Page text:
Blog: April 2017

Most of these posts were originally posted somewhere else and link to the originals. While this blog is not set up for comments, the original locations generally are, and I welcome comments there. Sorry for the inconvenience.

Beginner's steps to keeping Shabbat

Somebody asked on Mi Yodeya, on behalf of others: where does one begin when taking on Shabbat, when one doesn't yet know all the laws but wants to make progress?

I answered:

I don't have sources, but I can answer from personal experience. All of the mitzvot of Shabbat are important, but the ones they should start with are the ones that will make the biggest impact. Those are:

  1. Those that are easy for them to do, because early successes make the whole task seem less daunting.

  2. Those that involve a fundamental change that they can actually do now, because these changes give them something big to point to to say both (a) I accomplished something and (b) and if I could do that then surely I can do (whatever the next one is).

What exactly these are will vary from person to person. In my case, for example, it was not too difficult to change my work schedule so that I could be home before candle-lighting time on Friday -- an example of #2, really setting aside my employment for Shabbat. On the other hand, when I began to observe Shabbat I lived several miles from the nearest synagogue, so not driving wasn't going to happen at that time. (I needed my Shabbat community more than I needed to not kindle that particular flame.) Later -- much later -- I moved and solved that problem, but I couldn't have done it at the beginning. For others it could be the reverse -- maybe you already live near shuls but you're going to need to find a new job to fix the work schedule. Work was in category 1 for me and driving in category 2; for you it could be the reverse.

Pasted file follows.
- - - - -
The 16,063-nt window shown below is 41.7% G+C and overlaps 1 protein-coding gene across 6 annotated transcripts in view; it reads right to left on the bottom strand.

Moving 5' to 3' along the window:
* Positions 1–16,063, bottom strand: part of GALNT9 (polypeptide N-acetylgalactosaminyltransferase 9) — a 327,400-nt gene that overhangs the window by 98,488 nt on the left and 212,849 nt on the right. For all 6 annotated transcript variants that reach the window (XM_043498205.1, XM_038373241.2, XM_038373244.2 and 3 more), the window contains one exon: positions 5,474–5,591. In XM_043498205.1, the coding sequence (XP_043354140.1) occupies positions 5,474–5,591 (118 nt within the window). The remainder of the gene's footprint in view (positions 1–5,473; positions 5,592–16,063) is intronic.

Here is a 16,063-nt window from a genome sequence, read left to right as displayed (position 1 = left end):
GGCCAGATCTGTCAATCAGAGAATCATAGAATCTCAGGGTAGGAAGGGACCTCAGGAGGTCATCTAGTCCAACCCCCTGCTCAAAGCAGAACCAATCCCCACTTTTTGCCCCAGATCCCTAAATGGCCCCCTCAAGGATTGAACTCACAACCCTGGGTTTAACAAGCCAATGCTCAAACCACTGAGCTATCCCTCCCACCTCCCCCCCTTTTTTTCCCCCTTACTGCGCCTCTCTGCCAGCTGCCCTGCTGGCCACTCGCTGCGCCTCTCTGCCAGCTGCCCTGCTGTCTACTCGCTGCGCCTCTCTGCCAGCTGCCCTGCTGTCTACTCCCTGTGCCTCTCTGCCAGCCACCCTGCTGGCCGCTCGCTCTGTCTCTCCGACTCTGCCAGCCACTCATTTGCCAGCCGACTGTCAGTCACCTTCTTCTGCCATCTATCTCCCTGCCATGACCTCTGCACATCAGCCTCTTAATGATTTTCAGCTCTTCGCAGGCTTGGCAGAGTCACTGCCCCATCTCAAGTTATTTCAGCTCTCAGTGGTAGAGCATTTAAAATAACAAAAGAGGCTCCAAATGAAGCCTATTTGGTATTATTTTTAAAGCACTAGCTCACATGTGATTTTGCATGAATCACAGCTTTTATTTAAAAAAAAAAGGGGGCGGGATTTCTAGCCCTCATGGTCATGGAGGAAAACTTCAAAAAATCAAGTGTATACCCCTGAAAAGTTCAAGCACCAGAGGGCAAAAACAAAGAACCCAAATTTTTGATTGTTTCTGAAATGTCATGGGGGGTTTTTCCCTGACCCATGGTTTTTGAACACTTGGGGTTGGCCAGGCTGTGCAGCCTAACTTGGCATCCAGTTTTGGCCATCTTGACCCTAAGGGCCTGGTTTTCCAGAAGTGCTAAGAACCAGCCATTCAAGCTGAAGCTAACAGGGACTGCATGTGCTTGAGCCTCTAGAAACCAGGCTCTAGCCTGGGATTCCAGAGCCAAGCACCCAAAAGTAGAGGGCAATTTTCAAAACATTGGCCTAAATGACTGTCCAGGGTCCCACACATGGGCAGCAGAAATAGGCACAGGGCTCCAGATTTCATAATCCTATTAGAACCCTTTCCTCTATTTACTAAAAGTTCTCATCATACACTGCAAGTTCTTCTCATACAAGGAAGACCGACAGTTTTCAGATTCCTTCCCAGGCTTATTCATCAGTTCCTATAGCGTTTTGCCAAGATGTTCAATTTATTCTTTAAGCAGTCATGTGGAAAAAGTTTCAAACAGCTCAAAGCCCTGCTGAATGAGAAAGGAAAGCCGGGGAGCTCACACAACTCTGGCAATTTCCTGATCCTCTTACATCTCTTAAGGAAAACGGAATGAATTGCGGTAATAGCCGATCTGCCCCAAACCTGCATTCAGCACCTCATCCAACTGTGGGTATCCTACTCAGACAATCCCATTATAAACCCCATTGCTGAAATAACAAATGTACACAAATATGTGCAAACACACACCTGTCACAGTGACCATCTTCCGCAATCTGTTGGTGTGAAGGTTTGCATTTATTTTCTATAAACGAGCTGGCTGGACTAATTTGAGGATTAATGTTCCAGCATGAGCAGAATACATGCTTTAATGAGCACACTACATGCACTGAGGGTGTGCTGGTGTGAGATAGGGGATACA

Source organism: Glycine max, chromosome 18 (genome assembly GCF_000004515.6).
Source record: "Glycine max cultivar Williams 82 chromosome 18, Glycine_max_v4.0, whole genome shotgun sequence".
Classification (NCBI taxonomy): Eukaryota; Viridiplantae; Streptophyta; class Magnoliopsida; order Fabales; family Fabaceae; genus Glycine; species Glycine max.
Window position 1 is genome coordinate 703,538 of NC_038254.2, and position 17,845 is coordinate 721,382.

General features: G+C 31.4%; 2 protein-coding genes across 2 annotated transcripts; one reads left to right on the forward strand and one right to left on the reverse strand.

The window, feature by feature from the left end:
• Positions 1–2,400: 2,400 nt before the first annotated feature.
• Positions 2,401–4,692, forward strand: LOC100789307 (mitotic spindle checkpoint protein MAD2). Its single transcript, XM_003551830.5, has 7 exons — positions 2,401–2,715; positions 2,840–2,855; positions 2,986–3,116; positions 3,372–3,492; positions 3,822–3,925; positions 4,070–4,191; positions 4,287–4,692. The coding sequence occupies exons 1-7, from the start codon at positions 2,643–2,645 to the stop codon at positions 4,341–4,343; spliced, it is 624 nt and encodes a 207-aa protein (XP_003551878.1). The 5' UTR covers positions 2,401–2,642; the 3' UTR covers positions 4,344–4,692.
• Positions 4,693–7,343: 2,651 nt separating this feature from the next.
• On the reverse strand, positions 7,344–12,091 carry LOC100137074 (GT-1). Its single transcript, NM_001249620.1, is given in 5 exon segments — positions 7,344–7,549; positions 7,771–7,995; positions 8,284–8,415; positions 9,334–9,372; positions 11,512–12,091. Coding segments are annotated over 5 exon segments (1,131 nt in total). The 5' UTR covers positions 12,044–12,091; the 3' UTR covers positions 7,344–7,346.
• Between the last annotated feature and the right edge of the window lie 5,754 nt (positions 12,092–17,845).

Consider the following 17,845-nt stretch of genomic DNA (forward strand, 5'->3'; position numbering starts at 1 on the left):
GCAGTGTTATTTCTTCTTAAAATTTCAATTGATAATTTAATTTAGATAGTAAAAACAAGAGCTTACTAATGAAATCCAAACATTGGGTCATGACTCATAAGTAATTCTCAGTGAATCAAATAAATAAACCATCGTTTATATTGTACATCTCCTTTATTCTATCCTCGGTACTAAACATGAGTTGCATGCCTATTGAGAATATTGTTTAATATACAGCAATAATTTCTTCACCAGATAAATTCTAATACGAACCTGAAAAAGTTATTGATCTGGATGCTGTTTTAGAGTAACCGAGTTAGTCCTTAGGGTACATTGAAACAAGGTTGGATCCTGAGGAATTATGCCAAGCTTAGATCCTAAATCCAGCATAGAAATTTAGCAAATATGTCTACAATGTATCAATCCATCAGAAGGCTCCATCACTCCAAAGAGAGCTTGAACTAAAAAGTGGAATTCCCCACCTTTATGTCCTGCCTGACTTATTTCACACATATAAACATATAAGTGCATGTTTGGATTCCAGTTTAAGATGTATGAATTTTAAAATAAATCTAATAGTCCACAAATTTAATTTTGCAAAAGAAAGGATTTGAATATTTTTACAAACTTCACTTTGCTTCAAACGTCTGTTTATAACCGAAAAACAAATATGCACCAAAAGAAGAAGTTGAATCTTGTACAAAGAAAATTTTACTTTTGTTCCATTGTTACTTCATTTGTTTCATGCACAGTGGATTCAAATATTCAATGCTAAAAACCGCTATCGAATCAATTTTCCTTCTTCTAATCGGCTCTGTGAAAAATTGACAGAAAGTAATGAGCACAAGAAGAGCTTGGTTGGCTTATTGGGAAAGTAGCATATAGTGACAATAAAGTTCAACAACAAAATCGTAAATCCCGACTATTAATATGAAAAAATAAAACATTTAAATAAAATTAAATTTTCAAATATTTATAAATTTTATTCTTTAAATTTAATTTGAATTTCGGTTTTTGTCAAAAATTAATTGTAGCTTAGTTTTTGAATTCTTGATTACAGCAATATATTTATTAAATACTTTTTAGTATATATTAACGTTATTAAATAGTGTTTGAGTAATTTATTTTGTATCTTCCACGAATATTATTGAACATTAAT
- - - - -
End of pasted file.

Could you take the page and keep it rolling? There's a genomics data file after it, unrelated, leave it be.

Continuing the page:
Further, don't neglect the "do"s and the "small" things. People new to Shabbat tend, in my experience, to think of it mostly as the "thou shalt nots". It can take a while to get into the head-space of Shabbat being a welcome separation from ordinary time instead of a day of restrictions. So make sure to take on the positive things! Festive meals with family/friends make a big difference. Join a torah-study group on Shabbat morning or an afternoon class on something that interests you. Do things that help you relax and enjoy the day (without introducing melachot -- e.g. some people relax by gardening, but instead try walks in the park where you can appreciate others' flowers instead).

Shabbat is a process. As soon as you're somewhat comfortable with what you're already doing, try to take on the next thing, whatever it is. When choosing, in addition to the two factors I mentioned, try to prefer d'oraita obligations -- the d'rabbanans are important too, but the divine punishment for violating d'oraita prohibitions is more severe, so start there. But if there's some d'rabbanan thing that makes you say "oh hey, I could do that easily enough" -- then do it. The more you can do and actually integrate into your weekly routine, the easier it will be to do the others.